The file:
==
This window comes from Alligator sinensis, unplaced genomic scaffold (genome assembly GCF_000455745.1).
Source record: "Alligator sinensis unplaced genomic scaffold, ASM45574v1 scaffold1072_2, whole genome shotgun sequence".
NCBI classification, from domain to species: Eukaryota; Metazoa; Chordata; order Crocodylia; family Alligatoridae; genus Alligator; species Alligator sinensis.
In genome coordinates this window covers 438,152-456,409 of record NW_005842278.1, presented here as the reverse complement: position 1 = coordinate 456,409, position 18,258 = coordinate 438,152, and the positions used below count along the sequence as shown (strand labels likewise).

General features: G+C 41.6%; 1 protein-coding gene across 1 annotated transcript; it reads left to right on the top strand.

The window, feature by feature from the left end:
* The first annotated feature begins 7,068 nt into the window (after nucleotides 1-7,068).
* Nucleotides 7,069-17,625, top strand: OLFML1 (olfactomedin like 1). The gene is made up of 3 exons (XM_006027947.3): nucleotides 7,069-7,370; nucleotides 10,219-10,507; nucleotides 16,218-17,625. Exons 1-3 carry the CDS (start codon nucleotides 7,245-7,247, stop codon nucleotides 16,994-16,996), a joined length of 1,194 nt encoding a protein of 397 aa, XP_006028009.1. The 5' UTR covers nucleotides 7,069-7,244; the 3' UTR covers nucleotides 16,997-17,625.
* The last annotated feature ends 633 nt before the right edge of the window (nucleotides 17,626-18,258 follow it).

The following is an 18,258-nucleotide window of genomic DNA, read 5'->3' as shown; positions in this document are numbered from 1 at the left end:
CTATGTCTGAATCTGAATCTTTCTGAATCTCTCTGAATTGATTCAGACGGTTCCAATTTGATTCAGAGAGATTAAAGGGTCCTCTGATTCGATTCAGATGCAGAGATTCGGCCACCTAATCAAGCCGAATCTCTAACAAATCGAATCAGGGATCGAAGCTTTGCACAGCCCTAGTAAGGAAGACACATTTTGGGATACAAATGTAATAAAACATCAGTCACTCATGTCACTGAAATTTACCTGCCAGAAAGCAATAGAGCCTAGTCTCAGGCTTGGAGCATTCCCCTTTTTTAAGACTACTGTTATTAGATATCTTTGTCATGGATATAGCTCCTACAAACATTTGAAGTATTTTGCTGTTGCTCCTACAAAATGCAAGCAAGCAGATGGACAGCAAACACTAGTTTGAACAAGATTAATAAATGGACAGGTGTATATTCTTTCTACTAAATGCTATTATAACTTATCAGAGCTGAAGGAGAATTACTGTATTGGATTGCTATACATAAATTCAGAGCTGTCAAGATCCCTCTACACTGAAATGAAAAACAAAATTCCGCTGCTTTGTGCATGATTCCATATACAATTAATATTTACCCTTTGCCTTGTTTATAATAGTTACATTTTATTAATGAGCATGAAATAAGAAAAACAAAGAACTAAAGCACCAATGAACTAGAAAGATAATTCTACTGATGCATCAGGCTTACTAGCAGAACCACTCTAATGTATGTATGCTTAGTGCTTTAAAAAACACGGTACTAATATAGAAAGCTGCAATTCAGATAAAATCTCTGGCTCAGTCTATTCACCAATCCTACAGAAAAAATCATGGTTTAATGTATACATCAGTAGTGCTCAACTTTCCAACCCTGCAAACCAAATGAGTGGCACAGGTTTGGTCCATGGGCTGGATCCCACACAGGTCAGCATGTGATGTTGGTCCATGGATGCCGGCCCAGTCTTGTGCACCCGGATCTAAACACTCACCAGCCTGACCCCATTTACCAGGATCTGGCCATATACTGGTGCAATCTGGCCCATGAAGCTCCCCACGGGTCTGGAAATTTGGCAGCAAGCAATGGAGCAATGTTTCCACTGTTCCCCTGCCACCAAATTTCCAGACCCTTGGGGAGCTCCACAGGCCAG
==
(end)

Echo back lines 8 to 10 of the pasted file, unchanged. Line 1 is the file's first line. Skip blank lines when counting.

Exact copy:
* Nucleotides 7,069-17,625, top strand: OLFML1 (olfactomedin like 1). The gene is made up of 3 exons (XM_006027947.3): nucleotides 7,069-7,370; nucleotides 10,219-10,507; nucleotides 16,218-17,625. Exons 1-3 carry the CDS (start codon nucleotides 7,245-7,247, stop codon nucleotides 16,994-16,996), a joined length of 1,194 nt encoding a protein of 397 aa, XP_006028009.1. The 5' UTR covers nucleotides 7,069-7,244; the 3' UTR covers nucleotides 16,997-17,625.
* The last annotated feature ends 633 nt before the right edge of the window (nucleotides 17,626-18,258 follow it).

The following is an 18,258-nucleotide window of genomic DNA, read 5'->3' as shown; positions in this document are numbered from 1 at the left end: